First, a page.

Accounts Receivable Turnover

Updated on May 7, 2024
Article byWallstreetmojo Team
Reviewed byDheeraj Vaidya, CFA, FRM

What Is Accounts Receivable Turnover?

The accounts receivable turnover ratio indicates how effectively a business collects credit from its debtors. It calculates how frequently a company manages its average accounts receivable over a specified period. Providing a line of credit is one thing, but collecting this ‘interest-free loan’ from the debtors is another.

What Is Accounts Receivable Turnover

You are free to use this image on your website, templates, etc, Please provide us with an attribution linkHow to Provide Attribution?Article Link to be Hyperlinked
For eg:
Source: Accounts Receivable Turnover (wallstreetmojo.com)

A higher accounts receivable turnover ratio is desirable since it indicates a shorter delay between credit sales and cash received. On the other hand, a lower turnover is detrimental to a business because it shows a longer time interval between credit sales and cash receipts. Additionally, there is always the possibility of not recovering the payment.

Key Takeaways

  • The accounts receivable turnover ratio shows the business efficiency of gathering credit from the debtors. In addition, it determines how often a company can manage the average accounts receivable over a particular period.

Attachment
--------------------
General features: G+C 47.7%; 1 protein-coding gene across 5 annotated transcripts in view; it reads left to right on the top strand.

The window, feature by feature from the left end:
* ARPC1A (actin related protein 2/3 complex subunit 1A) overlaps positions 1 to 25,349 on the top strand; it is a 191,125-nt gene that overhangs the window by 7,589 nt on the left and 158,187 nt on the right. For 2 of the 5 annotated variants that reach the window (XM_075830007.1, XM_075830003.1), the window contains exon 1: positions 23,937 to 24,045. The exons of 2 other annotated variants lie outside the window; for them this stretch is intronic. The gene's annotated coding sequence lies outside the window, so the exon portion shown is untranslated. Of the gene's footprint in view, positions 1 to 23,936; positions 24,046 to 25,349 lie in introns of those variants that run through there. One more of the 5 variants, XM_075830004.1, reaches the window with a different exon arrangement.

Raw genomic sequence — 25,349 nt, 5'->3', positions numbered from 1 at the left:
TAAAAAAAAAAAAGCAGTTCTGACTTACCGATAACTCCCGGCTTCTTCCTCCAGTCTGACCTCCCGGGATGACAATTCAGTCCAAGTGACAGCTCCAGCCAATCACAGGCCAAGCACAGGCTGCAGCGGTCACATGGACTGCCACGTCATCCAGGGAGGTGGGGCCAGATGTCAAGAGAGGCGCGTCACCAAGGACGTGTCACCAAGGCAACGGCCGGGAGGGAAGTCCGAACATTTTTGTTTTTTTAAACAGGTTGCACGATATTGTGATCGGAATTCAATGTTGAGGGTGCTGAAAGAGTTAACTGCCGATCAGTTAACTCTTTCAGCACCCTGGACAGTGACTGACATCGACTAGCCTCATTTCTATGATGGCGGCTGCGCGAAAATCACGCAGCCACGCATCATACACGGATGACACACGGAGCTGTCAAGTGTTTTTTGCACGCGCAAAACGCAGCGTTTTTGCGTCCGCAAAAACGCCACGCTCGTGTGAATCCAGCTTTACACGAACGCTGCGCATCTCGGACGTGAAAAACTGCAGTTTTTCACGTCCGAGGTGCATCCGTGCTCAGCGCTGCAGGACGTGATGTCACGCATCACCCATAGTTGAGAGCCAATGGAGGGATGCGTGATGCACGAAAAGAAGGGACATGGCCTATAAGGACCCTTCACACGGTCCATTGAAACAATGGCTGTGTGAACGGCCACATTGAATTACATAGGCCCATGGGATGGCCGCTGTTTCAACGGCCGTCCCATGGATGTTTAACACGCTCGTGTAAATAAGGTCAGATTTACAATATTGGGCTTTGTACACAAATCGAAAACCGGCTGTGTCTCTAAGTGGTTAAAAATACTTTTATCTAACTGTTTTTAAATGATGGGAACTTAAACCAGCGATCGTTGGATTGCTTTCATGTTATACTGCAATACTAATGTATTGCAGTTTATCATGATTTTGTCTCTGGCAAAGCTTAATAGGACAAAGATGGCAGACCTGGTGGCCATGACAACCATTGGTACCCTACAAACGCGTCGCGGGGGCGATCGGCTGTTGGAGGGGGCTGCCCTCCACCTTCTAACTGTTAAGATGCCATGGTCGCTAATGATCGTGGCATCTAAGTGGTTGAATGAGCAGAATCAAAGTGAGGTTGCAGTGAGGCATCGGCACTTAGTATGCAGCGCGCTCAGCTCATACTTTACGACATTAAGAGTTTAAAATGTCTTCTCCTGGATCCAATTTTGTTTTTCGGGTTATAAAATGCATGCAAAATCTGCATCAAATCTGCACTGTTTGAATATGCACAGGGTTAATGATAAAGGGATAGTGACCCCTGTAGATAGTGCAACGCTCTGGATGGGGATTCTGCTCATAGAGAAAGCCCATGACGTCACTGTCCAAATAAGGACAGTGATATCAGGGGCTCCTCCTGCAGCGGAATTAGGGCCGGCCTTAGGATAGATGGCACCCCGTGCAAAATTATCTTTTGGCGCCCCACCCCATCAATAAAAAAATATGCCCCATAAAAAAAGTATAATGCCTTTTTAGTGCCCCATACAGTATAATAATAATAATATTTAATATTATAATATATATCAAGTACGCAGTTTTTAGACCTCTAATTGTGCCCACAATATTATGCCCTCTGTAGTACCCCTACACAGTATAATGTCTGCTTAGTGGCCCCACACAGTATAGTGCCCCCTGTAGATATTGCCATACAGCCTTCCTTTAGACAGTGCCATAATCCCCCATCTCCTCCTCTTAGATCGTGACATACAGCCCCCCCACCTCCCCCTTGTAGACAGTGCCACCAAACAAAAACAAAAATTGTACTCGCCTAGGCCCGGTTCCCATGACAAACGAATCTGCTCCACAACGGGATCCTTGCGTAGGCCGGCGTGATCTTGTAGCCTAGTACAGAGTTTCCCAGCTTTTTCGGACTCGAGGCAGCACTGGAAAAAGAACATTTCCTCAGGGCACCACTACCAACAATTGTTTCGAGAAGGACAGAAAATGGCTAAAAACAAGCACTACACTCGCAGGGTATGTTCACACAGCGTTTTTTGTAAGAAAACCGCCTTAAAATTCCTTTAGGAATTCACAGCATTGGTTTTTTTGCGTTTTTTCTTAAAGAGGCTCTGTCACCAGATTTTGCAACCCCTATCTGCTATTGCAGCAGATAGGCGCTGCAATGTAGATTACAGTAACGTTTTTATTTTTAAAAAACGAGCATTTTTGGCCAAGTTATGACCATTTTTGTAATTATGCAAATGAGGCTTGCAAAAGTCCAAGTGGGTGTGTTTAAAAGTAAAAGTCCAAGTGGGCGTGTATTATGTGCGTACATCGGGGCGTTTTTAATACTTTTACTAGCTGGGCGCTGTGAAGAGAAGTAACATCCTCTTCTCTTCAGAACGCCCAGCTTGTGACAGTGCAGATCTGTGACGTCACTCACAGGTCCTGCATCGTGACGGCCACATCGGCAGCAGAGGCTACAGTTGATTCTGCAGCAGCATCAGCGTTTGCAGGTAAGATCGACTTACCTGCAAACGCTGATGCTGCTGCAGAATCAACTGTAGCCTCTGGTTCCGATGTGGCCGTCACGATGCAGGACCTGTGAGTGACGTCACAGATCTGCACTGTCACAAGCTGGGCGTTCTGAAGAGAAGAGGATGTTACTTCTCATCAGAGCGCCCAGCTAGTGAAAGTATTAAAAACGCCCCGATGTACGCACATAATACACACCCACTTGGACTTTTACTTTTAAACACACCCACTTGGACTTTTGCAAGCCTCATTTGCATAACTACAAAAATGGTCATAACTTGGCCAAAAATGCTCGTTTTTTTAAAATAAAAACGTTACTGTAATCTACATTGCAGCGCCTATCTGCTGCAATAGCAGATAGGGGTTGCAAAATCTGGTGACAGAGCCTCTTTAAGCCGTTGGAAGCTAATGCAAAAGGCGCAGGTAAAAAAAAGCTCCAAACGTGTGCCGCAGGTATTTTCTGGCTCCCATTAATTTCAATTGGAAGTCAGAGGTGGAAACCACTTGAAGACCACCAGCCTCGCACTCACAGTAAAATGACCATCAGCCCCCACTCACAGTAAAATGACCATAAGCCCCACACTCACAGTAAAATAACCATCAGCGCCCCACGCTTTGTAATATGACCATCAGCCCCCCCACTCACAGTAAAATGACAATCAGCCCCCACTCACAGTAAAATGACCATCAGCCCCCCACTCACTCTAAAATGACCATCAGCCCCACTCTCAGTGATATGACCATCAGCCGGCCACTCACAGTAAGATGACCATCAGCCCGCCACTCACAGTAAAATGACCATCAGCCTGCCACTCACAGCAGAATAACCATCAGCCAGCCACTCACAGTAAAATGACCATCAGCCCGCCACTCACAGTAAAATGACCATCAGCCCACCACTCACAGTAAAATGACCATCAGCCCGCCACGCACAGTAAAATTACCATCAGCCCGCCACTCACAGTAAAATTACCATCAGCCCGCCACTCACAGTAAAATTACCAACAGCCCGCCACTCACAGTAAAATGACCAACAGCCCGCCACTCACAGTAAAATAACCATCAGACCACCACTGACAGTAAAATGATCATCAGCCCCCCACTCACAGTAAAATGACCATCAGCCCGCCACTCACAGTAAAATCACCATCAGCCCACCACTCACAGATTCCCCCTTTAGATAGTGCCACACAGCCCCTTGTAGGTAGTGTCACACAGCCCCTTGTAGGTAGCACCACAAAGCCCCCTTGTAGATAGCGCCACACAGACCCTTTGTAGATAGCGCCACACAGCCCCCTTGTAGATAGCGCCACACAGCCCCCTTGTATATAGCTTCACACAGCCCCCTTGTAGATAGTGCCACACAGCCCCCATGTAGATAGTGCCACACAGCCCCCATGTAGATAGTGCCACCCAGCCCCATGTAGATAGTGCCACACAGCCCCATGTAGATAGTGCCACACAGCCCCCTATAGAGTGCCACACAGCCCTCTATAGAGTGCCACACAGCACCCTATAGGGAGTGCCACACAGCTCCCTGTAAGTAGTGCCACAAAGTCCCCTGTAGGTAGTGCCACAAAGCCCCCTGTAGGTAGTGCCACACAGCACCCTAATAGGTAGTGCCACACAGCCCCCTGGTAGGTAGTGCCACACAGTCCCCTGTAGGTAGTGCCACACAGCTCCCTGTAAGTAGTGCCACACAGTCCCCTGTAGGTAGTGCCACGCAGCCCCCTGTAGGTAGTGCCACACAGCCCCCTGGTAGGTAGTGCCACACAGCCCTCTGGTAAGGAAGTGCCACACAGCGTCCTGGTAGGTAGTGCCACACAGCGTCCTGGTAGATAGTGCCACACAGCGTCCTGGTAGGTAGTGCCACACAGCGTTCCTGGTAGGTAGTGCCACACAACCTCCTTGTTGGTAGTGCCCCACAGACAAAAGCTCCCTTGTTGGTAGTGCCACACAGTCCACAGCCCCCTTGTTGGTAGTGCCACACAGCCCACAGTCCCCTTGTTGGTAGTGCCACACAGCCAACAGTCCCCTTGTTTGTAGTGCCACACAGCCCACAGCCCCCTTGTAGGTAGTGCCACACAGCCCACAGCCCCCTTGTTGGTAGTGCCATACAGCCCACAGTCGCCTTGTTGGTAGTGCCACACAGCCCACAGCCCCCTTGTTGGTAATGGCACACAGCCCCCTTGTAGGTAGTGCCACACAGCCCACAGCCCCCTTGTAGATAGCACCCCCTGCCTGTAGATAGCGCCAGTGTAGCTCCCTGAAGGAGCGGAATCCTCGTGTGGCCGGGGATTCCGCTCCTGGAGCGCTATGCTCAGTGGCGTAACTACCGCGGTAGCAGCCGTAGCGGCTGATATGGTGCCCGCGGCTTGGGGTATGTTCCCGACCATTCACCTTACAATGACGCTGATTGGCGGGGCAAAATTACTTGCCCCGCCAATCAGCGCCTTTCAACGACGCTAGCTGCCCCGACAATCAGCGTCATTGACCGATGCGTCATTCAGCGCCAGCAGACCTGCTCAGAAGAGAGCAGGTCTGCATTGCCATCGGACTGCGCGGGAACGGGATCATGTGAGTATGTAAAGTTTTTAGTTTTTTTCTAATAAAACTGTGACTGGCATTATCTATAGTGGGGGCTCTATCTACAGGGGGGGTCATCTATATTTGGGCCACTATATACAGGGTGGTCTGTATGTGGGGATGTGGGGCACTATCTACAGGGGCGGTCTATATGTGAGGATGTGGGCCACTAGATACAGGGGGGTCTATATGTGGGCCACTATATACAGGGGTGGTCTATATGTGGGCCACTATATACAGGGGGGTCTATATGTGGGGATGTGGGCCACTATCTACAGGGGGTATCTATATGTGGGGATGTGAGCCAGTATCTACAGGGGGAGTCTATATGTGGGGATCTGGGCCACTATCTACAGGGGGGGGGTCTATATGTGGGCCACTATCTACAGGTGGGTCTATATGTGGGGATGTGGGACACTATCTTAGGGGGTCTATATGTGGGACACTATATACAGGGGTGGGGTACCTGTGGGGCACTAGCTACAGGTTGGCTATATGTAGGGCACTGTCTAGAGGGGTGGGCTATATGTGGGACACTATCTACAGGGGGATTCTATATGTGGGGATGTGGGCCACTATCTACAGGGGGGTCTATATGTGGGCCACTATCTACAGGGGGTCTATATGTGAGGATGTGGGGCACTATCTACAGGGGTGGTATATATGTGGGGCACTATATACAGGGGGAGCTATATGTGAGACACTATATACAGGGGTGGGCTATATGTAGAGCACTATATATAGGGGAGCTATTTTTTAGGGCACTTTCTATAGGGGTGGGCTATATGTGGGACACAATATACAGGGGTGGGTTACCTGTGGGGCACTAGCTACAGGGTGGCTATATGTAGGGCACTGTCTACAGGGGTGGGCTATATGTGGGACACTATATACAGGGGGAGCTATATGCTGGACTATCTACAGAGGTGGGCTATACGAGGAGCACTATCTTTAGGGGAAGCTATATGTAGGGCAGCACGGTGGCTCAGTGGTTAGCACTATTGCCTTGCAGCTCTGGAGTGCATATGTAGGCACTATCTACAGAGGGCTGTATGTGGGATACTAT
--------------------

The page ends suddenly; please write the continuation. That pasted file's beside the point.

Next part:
• It is calculated by dividing the net credit sales by the average accounts receivable. 
  • Considering only the first and last months, one may calculate the average receivable turnover. Hence, it may give a different picture if the accounts receivables turnover varies drastically over the year. 
  • To overcome the drawback, one can take the average over the whole year, i.e., 12 months instead of 2.

Accounts Receivable Turnover Explained

The accounts receivable turnover or debtor’s turnover ratio is a measure of maintaining accounts which clarifies an organization’s efficiency in providing debt and collecting those debts.

In general terms, 7.8 is considered a good accounts receivable turnover ratio. This means that the company collects payments 7.8 times a year. A number higher than this could indicate that the company has a better collection skill.